There are some really warm and fuzzy images of new moms with their babies at their breasts. Minutes after birth, she’s smiling. And you can’t hear it, but you know that baby is rhythmically sucking and swallowing milk. Of course he is — because everything is perfect.
In reality, the baby is likely falling asleep after every other swallow of colostrum and the mom is uncomfortably wearing what seems like the largest sanitary napkin ever created. She is in this weird state between itchiness and pain thanks to a large number of stiches “down there.” She is torn because she needs to have a bowel movement but she’s not sure she’s quite ready for that kind of trauma. She is exhausted. She is swollen. She keeps tickling her baby under his chin to wake him every few seconds while he’s latched on — hoping that it’s a good latch — because hell, he has to eat. He has to eat and her milk has to come in… because it’s already been a few days and well, it doesn’t seem like it’s going to actually happen and that formula bottle is creeping closer and closer…
That was me after my son was born. Really, I was happy. But I was worried. I probably wasn’t smiling too much and my hair was probably dirty… just guessing here. My milk didn’t come in for FIVE days. FIVE days of doubt. FIVE days of thinking that maybe my breasts weren’t going to come through for my little guy. FIVE days of my mother in law telling me that maybe it just wasn’t going to happen. FIVE days of my mom telling me that it would be ok (with a really worried look on her face). On the fourth day my doc told me that my little guy was losing weight and that I had to give him a bottle of formula, but I argued that I just needed “one more day.”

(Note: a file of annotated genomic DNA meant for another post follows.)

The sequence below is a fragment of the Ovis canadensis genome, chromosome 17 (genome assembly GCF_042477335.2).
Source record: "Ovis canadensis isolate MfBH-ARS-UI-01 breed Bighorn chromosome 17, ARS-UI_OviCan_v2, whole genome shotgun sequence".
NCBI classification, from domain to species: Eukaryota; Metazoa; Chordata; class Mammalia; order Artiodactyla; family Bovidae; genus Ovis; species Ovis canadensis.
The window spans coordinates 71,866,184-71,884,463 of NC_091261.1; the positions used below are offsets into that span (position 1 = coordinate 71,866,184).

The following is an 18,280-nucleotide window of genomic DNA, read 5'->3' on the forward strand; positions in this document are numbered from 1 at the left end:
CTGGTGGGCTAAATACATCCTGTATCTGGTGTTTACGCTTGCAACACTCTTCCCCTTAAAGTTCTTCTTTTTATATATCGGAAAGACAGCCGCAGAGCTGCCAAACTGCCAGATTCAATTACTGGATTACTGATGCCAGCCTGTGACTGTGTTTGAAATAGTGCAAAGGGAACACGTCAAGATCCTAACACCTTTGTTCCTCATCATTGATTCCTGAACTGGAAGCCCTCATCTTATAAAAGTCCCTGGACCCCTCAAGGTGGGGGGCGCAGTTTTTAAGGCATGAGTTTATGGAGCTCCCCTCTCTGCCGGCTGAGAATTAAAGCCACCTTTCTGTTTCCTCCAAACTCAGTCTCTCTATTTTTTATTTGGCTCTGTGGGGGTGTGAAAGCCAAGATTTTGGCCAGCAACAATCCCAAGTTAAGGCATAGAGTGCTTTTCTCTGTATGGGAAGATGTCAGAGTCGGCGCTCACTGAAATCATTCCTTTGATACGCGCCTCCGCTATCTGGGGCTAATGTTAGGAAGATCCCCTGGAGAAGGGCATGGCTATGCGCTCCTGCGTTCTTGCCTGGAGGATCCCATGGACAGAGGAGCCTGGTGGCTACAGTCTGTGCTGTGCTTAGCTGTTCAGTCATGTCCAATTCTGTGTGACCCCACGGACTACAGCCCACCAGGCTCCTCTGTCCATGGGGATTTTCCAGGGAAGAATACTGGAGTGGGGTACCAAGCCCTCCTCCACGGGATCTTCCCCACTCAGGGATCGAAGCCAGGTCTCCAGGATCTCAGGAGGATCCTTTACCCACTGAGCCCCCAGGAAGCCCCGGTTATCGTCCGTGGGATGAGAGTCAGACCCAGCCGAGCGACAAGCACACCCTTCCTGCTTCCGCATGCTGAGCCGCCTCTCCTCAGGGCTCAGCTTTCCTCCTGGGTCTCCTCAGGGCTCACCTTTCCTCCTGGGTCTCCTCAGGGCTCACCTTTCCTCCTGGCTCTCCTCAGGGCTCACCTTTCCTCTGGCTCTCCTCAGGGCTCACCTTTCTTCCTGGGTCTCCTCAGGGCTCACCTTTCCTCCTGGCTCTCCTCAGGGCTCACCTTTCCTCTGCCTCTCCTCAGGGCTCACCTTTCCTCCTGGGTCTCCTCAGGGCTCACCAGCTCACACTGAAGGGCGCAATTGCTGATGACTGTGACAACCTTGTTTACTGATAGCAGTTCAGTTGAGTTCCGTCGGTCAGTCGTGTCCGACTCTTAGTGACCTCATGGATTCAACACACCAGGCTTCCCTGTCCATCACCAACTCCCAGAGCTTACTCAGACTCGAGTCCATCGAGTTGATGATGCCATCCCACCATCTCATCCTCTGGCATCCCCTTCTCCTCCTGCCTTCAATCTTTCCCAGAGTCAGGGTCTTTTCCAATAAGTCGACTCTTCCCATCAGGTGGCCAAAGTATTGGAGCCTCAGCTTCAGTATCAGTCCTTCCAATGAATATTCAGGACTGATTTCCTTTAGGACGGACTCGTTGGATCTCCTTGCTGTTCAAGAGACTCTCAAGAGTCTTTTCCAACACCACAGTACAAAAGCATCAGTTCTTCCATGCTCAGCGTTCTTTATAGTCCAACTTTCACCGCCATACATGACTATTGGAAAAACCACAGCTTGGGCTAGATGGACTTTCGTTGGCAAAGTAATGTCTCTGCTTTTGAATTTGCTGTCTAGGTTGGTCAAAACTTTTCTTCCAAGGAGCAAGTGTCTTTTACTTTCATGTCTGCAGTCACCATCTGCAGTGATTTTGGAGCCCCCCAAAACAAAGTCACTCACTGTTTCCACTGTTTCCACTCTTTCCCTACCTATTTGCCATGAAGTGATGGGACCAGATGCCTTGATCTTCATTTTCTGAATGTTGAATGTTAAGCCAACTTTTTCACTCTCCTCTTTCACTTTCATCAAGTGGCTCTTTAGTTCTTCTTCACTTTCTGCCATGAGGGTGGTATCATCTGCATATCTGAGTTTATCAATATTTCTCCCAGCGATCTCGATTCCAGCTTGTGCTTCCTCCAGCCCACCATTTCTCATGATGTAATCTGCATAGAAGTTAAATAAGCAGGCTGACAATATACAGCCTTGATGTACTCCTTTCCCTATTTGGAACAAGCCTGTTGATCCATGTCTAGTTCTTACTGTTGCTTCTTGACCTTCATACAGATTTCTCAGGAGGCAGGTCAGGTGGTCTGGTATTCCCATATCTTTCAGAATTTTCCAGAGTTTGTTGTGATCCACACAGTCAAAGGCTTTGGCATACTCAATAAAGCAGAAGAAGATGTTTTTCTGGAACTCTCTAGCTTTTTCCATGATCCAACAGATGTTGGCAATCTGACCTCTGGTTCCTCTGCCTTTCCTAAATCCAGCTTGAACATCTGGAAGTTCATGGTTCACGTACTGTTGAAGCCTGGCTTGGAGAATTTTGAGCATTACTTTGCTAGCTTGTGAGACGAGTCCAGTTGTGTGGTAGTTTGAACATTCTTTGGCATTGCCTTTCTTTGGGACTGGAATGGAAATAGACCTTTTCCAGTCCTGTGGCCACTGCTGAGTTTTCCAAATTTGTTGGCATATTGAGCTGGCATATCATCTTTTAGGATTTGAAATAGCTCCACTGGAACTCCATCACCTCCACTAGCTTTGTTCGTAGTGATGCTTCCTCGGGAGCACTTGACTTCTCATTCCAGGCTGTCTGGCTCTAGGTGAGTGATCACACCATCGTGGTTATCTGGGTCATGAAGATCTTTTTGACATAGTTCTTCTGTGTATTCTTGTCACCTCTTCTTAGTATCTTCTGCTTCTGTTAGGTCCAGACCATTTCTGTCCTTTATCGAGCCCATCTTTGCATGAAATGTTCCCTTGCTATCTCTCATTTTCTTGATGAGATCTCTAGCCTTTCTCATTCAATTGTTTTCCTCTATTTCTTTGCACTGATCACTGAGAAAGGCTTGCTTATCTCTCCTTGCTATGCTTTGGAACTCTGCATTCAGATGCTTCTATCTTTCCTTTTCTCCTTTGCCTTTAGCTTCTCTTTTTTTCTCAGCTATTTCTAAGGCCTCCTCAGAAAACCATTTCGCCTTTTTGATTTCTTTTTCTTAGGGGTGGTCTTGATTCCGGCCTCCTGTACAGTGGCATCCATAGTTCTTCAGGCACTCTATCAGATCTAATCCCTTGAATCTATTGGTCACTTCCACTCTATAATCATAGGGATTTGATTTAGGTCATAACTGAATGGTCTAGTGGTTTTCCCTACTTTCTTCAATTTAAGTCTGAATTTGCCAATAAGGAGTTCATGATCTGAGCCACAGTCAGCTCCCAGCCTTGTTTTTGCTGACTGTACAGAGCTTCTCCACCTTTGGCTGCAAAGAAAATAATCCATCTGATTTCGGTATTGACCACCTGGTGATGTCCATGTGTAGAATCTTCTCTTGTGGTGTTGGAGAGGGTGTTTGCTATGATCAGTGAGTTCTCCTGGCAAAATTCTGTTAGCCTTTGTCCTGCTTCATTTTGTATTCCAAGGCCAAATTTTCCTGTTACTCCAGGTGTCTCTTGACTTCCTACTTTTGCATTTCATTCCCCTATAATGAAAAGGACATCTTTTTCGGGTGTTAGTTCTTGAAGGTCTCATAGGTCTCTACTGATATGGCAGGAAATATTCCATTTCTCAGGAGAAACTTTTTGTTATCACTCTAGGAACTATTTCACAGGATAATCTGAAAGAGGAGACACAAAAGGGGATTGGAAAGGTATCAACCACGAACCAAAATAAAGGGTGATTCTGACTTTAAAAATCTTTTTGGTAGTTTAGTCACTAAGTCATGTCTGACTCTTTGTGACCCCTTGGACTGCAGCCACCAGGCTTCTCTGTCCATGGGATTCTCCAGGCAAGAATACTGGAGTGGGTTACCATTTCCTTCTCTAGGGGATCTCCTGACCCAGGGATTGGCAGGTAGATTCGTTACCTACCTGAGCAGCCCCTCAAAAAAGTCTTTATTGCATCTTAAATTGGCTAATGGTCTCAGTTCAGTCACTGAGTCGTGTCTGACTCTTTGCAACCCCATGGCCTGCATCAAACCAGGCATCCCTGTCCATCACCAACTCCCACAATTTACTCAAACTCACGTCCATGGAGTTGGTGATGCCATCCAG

I was crushed. Not because formula is bad, but because I really wanted to breastfeed for the obvious reasons. I felt that I NEEDED to breastfeed. My doula told me to hang in there and to have faith. My spirit was breaking. I was nervous that I wouldn’t be able to and I wanted it so much.
My little 8lb baby was trying really hard. He wasn’t crying too much but he was nursing all the time. It seemed like I was feeding him for 45 minutes every 45 minutes. He was losing weight.
And then it happened.
I remember it clearly. It was 3am on that fifth day. He was happily sucking away, slowly, calmly, falling asleep at the boob with me tickling him every few minutes to keep him awake. When all of a sudden his eyes opened really wide and he sucked and swallowed eagerly until he was full. When I broke his latch I could see it. There it was: my milk dribbling from his lips. He was in his first milk coma. Cue the singing angels. Success.
It was the best feeling ever. The day that I was waiting for, and it felt like such a long wait. All of that worry quickly disappeared. We were finally where we needed to be and that was the first day of our 14-month breastfeeding relationship. I’m happy that I didn’t give in and that I didn’t give him that bottle sitting in my kitchen. I had faith and knowledge on my side, and most importantly I had the support.
Did you breastfeed your baby? How did your journey start?
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